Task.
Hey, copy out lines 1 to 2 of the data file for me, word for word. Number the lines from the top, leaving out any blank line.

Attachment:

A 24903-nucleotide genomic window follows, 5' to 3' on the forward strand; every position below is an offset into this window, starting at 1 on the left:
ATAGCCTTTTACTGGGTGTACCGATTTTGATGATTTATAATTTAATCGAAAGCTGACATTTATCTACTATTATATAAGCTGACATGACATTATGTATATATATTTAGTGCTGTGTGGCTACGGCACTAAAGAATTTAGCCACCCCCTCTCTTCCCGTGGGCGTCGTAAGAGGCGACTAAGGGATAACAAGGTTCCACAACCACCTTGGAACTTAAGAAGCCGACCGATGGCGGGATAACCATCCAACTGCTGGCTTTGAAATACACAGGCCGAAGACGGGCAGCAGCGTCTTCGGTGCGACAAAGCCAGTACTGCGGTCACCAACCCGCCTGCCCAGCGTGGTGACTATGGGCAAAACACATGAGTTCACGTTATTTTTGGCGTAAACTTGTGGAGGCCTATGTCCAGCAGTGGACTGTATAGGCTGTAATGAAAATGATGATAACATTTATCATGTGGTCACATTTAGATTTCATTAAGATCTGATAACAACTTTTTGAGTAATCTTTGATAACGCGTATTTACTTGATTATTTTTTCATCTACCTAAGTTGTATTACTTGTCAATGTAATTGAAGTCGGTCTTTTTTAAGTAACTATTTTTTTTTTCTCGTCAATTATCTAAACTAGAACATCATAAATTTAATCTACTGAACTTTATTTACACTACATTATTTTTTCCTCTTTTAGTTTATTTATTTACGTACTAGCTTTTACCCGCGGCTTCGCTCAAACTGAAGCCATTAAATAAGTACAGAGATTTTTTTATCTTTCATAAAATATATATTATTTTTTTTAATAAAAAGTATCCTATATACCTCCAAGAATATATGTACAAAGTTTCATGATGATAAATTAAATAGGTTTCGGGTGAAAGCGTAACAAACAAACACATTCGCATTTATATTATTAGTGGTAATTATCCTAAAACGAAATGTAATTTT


A 24903-nucleotide genomic window follows, 5' to 3' on the forward strand; every position below is an offset into this window, starting at 1 on the left:
ATAGCCTTTTACTGGGTGTACCGATTTTGATGATTTATAATTTAATCGAAAGCTGACATTTATCTACTATTATATAAGCTGACATGACATTATGTATATATATTTAGTGCTGTGTGGCTACGGCACTAAAGAATTTAGCCACCCCCTCTCTTCCCGTGGGCGTCGTAAGAGGCGACTAAGGGATAACAAGGTTCCACAACCACCTTGGAACTTAAGAAGCCGACCGATGGCGGGATAACCATCCAACTGCTGGCTTTGAAATACACAGGCCGAAGACGGGCAGCAGCGTCTTCGGTGCGACAAAGCCAGTACTGCGGTCACCAACCCGCCTGCCCAGCGTGGTGACTATGGGCAAAACACATGAGTTCACGTTATTTTTGGCGTAAACTTGTGGAGGCCTATGTCCAGCAGTGGACTGTATAGGCTGTAATGAAAATGATGATAACATTTATCATGTGGTCACATTTAGATTTCATTAAGATCTGATAACAACTTTTTGAGTAATCTTTGATAACGCGTATTTACTTGATTATTTTTTCATCTACCTAAGTTGTATTACTTGTCAATGTAATTGAAGTCGGTCTTTTTTAAGTAACTATTTTTTTTTTCTCGTCAATTATCTAAACTAGAACATCATAAATTTAATCTACTGAACTTTATTTACACTACATTATTTTTTCCTCTTTTAGTTTATTTATTTACGTACTAGCTTTTACCCGCGGCTTCGCTCAAACTGAAGCCATTAAATAAGTACAGAGATTTTTTTATCTTTCATAAAATATATATTATTTTTTTTAATAAAAAGTATCCTATATACCTCCAAGAATATATGTACAAAGTTTCATGATGATAAATTAAATAGGTTTCGGGTGAAAGCGTAACAAACAAACACATTCGCATTTATATTATTAGTGGTAATTATCCTAAAACGAAATGTAATTTT